Extreme points of France: Wikis

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Coordinates: 46°00′N 2°00′E / 46°N 2°E / 46; 2

The lands making up the French Republic, shown at the same geographic scale.
Map of metropolitan France

France is a country in Western Europe, bordering the Atlantic Ocean (Bay of Biscay) and English Channel between Belgium and Spain, southeast of the UK; and bordering the Mediterranean Sea between Italy and Spain. Mainland France's roughly hexagonal shape has lent itself to a popular French nickname: l'Hexagone. France is the largest West European nation.



  • Total area: 674,843 km2
    • (Whole territory of the French Republic, including all the overseas departments and territories, but excluding the disputed French territory of Terre Adélie in Antarctica)
  • Metropolitan France: 551,695 km2
    • (Metropolitan - i.e. European - France only, French National Geographic Institute data)
  • Metropolitan France: 543,965 km2
    • (Metropolitan - i.e. European - France only, French Land Register data, which exclude lakes, ponds, glaciers larger than 1 km2, and estuaries)


  • Land boundaries:
  • Border countries:
  • Coastline: 3,427 km (metropolitan), 378 km (French Guiana), 306 km (Guadeloupe), 350 km (Martinique), 207 km (Réunion)
  • Maritime claims:
    • Contiguous zone: 24 nmi (44.4 km; 27.6 mi)
    • Continental shelf: 200-m depth or to the depth of exploitation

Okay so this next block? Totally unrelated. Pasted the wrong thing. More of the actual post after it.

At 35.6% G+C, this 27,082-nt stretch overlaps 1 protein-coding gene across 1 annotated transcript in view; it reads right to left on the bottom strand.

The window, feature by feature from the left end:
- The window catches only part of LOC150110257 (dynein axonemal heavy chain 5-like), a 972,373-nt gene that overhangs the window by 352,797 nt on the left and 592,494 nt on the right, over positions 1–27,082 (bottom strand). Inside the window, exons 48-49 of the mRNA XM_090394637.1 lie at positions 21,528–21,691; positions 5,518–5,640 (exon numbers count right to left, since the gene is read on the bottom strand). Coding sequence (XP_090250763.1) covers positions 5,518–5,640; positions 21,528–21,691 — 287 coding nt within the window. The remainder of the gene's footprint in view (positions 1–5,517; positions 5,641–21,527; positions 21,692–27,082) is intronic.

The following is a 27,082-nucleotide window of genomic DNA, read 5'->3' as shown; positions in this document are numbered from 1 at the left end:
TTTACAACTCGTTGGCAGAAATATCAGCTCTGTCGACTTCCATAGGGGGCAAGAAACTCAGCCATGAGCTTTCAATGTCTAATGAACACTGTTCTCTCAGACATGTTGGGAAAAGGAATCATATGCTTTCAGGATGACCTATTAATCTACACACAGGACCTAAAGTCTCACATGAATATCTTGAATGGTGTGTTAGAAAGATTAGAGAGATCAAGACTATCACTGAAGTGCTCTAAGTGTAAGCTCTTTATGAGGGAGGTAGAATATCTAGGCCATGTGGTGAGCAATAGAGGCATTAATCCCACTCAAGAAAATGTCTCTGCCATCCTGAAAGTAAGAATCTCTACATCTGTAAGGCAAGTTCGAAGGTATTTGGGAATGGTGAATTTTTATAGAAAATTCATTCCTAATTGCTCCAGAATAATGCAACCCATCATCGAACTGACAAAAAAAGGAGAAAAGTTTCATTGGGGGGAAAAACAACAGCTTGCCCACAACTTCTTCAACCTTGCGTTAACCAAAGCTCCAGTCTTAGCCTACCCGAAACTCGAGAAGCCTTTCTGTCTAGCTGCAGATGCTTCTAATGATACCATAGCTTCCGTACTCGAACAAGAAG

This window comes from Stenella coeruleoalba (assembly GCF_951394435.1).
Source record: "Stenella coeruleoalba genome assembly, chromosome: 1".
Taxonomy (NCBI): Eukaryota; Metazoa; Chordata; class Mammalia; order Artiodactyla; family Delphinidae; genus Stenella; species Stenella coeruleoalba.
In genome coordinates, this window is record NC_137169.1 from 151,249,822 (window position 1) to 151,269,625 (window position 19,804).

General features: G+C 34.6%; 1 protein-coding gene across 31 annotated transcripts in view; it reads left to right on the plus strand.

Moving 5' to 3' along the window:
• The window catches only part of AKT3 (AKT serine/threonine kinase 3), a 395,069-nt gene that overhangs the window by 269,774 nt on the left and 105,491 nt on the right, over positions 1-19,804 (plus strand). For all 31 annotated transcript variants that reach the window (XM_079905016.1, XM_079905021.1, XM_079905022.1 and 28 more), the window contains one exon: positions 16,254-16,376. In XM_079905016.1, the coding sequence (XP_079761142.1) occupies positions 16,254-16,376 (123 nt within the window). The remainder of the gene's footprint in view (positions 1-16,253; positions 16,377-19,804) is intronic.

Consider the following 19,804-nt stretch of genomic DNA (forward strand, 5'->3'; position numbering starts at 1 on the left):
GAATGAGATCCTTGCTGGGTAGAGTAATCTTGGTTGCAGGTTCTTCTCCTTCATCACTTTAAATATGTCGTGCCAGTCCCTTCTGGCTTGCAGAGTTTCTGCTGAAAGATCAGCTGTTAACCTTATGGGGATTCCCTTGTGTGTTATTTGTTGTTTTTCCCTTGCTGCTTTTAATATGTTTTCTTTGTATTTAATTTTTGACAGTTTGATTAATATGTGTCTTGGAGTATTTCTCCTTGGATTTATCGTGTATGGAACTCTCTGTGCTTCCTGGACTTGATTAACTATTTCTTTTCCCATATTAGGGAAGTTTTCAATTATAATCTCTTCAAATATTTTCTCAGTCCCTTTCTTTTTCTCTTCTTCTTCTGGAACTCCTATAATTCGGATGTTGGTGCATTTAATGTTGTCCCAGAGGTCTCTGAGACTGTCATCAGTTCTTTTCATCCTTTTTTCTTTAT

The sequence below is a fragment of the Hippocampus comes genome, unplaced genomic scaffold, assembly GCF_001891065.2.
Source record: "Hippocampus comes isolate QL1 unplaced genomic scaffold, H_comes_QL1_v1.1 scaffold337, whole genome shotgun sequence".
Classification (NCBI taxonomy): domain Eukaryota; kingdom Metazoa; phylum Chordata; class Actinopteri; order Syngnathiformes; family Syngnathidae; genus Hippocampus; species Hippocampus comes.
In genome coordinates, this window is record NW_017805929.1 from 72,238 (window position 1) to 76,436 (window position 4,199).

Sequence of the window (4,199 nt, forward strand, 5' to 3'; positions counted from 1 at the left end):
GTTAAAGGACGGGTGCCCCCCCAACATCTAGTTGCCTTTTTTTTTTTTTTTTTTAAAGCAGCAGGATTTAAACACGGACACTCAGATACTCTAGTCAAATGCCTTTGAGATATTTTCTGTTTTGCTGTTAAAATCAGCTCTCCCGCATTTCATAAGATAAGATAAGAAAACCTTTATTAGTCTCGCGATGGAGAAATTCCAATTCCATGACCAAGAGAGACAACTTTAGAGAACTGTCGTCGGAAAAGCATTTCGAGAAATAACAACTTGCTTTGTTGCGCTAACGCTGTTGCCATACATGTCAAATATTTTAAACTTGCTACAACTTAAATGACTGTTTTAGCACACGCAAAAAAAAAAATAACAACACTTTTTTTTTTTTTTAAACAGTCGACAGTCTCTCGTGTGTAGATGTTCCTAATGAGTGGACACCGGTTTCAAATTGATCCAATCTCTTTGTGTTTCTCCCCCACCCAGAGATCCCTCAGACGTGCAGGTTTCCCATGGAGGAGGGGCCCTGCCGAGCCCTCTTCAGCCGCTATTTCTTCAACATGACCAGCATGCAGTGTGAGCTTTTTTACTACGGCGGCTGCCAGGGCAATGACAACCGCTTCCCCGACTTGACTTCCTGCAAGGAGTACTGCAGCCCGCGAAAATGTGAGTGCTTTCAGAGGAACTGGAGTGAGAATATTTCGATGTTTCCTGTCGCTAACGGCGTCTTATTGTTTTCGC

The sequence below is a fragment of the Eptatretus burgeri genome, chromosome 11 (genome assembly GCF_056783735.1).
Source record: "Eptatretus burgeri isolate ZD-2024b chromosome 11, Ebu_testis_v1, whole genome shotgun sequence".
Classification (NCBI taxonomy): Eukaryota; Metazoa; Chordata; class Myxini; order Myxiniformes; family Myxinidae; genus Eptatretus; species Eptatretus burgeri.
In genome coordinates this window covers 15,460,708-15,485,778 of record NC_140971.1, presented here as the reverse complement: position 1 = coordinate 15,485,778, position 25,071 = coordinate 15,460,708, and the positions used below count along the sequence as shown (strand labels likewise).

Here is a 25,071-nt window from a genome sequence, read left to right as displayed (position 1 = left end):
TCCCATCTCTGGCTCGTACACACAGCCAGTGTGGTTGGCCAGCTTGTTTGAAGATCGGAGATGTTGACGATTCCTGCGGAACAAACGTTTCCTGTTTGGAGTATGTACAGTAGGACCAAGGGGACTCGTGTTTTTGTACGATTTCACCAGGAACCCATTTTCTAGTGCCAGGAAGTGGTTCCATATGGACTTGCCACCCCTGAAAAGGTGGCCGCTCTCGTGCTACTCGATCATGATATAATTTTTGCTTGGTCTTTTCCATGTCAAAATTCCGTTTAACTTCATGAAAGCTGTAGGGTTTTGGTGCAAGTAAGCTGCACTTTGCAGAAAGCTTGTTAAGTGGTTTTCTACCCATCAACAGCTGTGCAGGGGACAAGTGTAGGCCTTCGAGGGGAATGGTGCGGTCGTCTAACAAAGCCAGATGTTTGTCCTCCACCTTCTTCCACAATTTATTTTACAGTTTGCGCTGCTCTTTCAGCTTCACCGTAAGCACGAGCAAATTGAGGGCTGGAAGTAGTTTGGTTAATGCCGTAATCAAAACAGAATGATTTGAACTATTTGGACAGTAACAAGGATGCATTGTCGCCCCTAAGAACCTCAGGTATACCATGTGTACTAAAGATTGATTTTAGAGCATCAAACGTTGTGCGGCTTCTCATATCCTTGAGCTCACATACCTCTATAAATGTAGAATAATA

• Exclusive economic zone: 200 nmi (370.4 km; 230.2 mi); does not apply to the Mediterranean
    • Territorial sea: 12 nmi (22.2 km; 13.8 mi)

Internal divisions

Regions and departments of France.

Metropolitan (i.e. European) France is divided into 22 régions (although strictly speaking Corsica is in fact a territorial collectivity, not a région, but is referred to as a region in common speech), which are subdivided into 96 départements, which are further divided into 329 arrondissements, which are further divided into 3,879 cantons, which are further divided into 36,568 communes (as of 1/1/2004). The current number is unknown.

The French Republic is further made up of the following:


Mostly flat plains or gently rolling hills in north and west.

Elevation extremes:

Natural resources

Coal, iron ore, bauxite, fish, timber, potash, and zinc

Land use

  • Arable land: 33%
  • Permanent crops: 2%
  • Permanent pastures: 20%
  • Forests and woodland: 27%
  • Other: 18% (1993 est.)

Irrigated land: 16,300 km² (1995 est.)

Natural hazards

Flooding; avalanches; forest fires; Earthquakes


Environmental issues

Some forest damage from acid rain (major forest damage occurred as a result of severe December 1999 windstorm); air pollution from industrial and vehicle emissions; water pollution from urban wastes, agricultural runoff, high pesticide use (honeybee mortality)

International environmental agreements

  • Party to:

Air Pollution, Air Pollution-Nitrogen Oxides, Air Pollution-Sulphur 85, Air Pollution-Sulphur 94, Air Pollution-Volatile Organic Compounds, Antarctic-Environmental Protocol, Antarctic Treaty, Biodiversity, Climate Change, Desertification, Endangered Species, Hazardous Wastes, Law of the Sea, Marine Dumping, Marine Life Conservation, Ozone Layer Protection, Ship Pollution, Tropical Timber 83, Tropical Timber 94, Wetlands, Whaling

  • Signed, but not ratified:

Air Pollution-Persistent Organic Pollutants, Climate Change-Kyoto Protocol

Cities and towns

Cities and major towns, or those of historical significance, include: